# Squaring of a binary number

Discussion in 'VHDL' started by lokesh kumar, Jul 19, 2013.

1. ### rickmanGuest

I think you didn't look at my example carefully enough. If a = 11111
then c = 101010101 which is 9 bits. The IP is used once which removes
the one in the msb and as you say, the next bit is a zero which is not
changed. So we get two bits in the first step. But that still leaves
us with a seven bit number and each further application of the IP only
removes a single bit from the resulting value of c.

Yes, I downloaded it and can open it, just not in Acrobat, I have an
older copy which won't open this file, I have to use SumatraPDF reader.

I think you mean figure 8.1 on page 132? That is what I am seeing.

I assume you mean figure 8.2 on page 133.

Sorry, I can follow your directions above, but I understand this less
than you do. However, I think there is a lot not shown in Figure 8.2 on
page 133. I guess most, if not each output bit has at least one XOR
gate. I am guessing that they have manually "unrolled" the loop of the
calculation and it distills to a series of XOR gates on each output. In
fact, I seem to recall doing exactly that with a CRC computation once.
We had to calculate CRC on some 32 bits of input at a time. I took the
single bit calculation and applied it 32 times algebraically to produce
a fairly messy, but accurate result. We can do that in VHDL without
manually calculating the coefficients. We just apply the IP ANDed with
the corresponding bit of the temp variable and the calculations will be
implemented.

So if you want a fully combinatorial circuit like they are describing in
the squaring circuit of Figure 8.2 I will write a loop of combinatorial
logic. I can only think the complication of the code you provided where
they copy other higher order bits into the "zero" bits of c must be a
way to simplify the circuit and save the logic of the zero bits.
Although things like zero inputs are often optimized automatically in
FPGA design tools making this unnecessary.

rickman, Jul 21, 2013

2. ### rickmanGuest

I almost forgot. To test the circuit will require that some examples be
provided with solutions. Can you come up with enough examples that
testing with those will give you confidence the circuit works correctly?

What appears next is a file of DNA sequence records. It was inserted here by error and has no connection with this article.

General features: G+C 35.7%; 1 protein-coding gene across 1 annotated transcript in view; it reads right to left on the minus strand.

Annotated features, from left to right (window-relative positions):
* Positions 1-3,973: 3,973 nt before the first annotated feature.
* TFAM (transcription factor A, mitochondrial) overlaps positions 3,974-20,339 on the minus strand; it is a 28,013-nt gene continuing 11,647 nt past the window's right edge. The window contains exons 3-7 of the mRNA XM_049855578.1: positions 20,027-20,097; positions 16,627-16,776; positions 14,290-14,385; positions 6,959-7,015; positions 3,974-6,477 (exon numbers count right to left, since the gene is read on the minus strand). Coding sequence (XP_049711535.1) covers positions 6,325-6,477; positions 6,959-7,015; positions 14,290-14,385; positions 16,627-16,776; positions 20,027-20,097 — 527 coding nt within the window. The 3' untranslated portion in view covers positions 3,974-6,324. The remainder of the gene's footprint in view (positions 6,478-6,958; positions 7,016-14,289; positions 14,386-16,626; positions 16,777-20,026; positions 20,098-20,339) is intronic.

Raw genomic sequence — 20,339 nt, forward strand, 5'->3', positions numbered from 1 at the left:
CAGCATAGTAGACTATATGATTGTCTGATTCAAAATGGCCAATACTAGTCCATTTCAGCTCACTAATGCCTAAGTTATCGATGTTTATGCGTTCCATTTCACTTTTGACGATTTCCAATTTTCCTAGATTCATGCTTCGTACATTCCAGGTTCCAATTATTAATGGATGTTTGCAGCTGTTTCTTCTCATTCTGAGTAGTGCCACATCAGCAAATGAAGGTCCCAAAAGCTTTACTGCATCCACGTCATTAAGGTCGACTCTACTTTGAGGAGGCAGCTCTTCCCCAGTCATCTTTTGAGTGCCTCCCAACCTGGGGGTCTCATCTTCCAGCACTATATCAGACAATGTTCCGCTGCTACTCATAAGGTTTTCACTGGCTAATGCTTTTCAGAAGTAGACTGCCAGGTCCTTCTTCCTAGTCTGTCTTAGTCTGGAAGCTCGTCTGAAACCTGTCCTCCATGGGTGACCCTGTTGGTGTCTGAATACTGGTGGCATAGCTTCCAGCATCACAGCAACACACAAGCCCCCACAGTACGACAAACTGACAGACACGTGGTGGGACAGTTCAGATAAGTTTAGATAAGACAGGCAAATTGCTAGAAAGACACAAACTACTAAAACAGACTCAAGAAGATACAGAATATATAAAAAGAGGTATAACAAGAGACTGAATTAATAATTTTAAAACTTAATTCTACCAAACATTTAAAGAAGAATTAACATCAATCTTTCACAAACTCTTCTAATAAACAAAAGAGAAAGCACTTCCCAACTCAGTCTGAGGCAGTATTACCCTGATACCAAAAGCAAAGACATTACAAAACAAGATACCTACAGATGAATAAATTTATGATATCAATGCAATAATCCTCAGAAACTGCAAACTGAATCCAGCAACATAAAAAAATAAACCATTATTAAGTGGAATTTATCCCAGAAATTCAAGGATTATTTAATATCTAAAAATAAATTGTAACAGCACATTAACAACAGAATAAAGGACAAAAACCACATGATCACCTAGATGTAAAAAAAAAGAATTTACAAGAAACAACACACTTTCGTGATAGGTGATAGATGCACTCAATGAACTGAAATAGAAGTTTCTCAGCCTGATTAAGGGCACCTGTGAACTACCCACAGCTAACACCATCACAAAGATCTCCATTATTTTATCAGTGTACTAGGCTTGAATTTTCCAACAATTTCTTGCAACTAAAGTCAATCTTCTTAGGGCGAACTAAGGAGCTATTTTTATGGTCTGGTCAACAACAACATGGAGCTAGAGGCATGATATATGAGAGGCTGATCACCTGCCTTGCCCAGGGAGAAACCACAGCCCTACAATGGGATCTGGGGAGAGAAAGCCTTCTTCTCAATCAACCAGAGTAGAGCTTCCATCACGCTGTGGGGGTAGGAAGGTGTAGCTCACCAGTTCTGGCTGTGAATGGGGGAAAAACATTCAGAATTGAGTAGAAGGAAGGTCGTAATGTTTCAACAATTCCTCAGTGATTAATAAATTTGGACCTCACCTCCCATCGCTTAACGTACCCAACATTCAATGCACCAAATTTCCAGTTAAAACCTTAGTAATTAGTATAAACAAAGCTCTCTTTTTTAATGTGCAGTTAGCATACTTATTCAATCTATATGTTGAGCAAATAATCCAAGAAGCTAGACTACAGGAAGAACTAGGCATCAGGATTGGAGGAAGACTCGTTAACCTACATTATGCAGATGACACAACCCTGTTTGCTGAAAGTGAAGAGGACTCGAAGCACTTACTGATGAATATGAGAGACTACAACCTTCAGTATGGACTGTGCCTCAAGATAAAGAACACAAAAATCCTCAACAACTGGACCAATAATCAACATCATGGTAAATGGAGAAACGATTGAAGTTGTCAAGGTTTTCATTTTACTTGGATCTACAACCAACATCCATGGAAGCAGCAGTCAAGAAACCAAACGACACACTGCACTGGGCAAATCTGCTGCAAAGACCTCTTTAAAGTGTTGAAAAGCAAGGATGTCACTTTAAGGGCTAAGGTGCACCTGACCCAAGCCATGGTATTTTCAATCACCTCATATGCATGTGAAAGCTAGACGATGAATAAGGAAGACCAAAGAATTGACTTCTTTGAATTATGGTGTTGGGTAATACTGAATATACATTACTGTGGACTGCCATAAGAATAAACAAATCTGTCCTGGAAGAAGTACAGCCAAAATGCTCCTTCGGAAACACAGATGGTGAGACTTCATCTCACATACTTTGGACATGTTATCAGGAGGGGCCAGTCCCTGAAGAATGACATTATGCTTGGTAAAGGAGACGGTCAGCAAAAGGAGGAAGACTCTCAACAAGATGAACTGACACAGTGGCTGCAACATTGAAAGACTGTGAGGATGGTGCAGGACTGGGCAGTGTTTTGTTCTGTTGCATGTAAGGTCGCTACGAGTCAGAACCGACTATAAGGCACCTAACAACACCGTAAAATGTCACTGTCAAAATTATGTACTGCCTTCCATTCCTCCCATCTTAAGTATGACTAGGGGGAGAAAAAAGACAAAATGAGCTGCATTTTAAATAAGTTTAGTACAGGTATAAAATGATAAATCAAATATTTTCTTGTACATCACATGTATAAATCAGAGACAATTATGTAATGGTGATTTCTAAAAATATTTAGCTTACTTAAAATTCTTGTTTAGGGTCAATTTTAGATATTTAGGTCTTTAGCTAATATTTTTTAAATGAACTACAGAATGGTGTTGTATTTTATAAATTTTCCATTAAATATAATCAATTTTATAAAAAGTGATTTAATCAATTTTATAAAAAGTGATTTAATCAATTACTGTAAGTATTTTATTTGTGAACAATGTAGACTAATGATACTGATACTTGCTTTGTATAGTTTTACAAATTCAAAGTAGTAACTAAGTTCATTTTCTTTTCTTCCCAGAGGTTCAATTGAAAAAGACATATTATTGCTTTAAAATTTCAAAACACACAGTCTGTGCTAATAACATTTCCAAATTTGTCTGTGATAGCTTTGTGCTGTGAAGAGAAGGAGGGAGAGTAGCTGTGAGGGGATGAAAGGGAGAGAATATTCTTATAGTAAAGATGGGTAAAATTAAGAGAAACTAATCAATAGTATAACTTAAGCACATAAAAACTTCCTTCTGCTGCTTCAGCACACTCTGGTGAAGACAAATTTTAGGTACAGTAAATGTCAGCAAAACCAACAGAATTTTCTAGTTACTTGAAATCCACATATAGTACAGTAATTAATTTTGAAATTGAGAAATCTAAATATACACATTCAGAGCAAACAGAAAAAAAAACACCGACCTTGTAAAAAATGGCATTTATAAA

rickman, Jul 21, 2013

3. ### lokesh kumarGuest

I think we can start with a small number like a 5-bit number. It would be easy to check.But for 163-bit, it is very difficult to check the result.So if we get an appropriate result for 5-bit then we can design 163-bit by using the same logic.As per your last message, if you can design a full combinatorial circuit for a 5-bit number by using the squaring circuit of figure 8..2, then we can check the results with several examples.If the circuit works fine then we can proceed for the implementation of 163-bit.

We can take the reduction polynomial as F(x)= x^5 + x^2 + 1 for a 5-bit number.

lokesh kumar, Jul 21, 2013
4. ### lokesh kumarGuest

Hi Rick,

Finally I got the logic properly. And as per your comment I am sending you some more examples. Please have a look on the logic.
------------------------------------------------------------------------------------------------------------------------------------------------------------------------------------------

Example (Part-1)
----------------
Suppose we consider a 5-bit number, A = 11010
If we do the square of the number then,

AxA = 11010
11010
---------
00000
11010
00000
11010
11010
---------------
C= 101000100 (9-bit) (XOR operation is performed to add in this case, NOT the binary addition )

But we can make it a 10-bit number by adding a zero as MSB.
Hence we can write, C= 0101000100 (Now its a 10-bit number and the value is not changed)

Now if we can obtain the same value of C, only by adding adding zeros between all the bits of A.
In the example, A = 11010
So after adding zeros between all the bits, then we will get

1 0 1 0 0 0 1 0 0
| | | |

It is the value of C that we calculated earlier. Its of 9-bit.
But we can add one extra zero at the MSB to make it 0101000100 ( Now it is of 10-bits)

Or we can directly write

0 1 0 1 0 0 0 1 0 0
| | | | |
Like this we do not need to multiply A, 2 times if we need to calculate thesquare.
We can simply add zeros between all the bits of A to get the square.
--------------------------------------------------------------------------------
Step-1 (For design)

So in general lets take

A = a4a3a2a1a0 ( 5-bit number)

If we take the square of the number, then we will get

C = c9 c8 c7 c6 c5 c4 c3 c2 c1 c0 ( it is of 10 bit)

C = 0 a4 0 a3 0 a2 0 a1 0 a0 ( This is how zeros are added and value of C is calculate)

-----------------------------------------------------------------------------------------------